Wiki Narcissus pages

Jane McGary
Thu, 02 Aug 2007 16:26:50 PDT
I must get busy and add some more photos to the wiki soon, but right now 
repotting the bulbs is taking all my attention (list out in about a week!).

On the subject of Narcissus, I wanted to point out a hint I found in Janis 
Ruksans's new book "Buried Treasures" (Timber PRess, and every one of you 
will want it). He writes that a deep mulch of pine needles helps deter bulb 
fly from attacking Narcissus. This European pest is well established now in 
North America and although I check my bulbs carefully when I lift them, I'm 
ashamed to say I have sent out some bad ones in the past, which I will 
certainly replace if notified. I just moved all the Sternbergia species 
into a corner of the frame and am going to install window screen over them, 
high enough that they can flower and extend their foliage under it; I 
should have done so with the Narcissus also but there are a great many pots 
of them, perhaps it's the next protection project; however, I can collect 
pine needles (a neighbor's planted pines seeded copiously into one of my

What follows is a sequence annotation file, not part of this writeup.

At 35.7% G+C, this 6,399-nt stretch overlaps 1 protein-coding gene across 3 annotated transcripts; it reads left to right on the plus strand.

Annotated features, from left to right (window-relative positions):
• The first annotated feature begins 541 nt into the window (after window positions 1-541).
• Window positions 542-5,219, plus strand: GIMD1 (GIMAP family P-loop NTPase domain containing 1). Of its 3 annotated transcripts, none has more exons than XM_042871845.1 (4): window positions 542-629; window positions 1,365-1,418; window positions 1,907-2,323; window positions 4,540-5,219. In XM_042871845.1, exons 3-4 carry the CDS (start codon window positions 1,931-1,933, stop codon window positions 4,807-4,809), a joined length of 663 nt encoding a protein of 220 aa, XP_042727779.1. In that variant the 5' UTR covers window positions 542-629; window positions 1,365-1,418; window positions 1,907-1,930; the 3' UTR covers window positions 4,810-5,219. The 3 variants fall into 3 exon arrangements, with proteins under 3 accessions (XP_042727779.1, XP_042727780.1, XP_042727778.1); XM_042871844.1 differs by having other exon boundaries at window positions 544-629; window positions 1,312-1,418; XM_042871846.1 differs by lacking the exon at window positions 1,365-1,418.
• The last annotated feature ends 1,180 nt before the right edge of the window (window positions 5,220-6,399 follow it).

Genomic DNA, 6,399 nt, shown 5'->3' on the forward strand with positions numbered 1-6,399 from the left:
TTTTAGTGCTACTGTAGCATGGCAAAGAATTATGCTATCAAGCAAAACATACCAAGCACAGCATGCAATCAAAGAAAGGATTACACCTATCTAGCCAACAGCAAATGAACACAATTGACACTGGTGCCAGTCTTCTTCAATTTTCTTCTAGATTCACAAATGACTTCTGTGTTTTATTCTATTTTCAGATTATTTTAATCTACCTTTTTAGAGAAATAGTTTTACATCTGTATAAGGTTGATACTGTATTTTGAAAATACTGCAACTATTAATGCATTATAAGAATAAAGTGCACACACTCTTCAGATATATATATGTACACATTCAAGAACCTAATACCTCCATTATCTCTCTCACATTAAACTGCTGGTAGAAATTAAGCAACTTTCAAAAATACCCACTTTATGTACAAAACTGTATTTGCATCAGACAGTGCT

meadows) as a mulch and try this. Another hint is that planting daffodils 
in the shade deters the fly to some extent.

I can't understand how it is that the bulb fly does not attack the hundreds 
of ordinary daffodils in my garden, but homes in on some rare species in 
the frame. I haven't lost the sternbergias in the open, either, nor the 
snowdrops, which are also preyed on. This past year I covered susceptible 
plants in the frames with Reemay before the flies appeared, weighing it 
down around the edges with sand, and found no infestation in pots so 
treated, but I think the window screen, well above the plants, is the answer.

I've now put all my crocuses in their own sections of the frames with 
aviary wire (small mesh chicken wire) tightly fitted over the sections. The 
first section so treated completely escaped the invasion of deer mice that 
devastated the crocuses a couple of years ago. It is, however, ugly and 
difficult to weed through. The crocuses easily raise their leaves and 
flowers through the wire, and a well-filled pot in full growth looks all 
right, though impossible to lift and take to a meeting for display.

Jane McGary
Northwestern Oregon, USA

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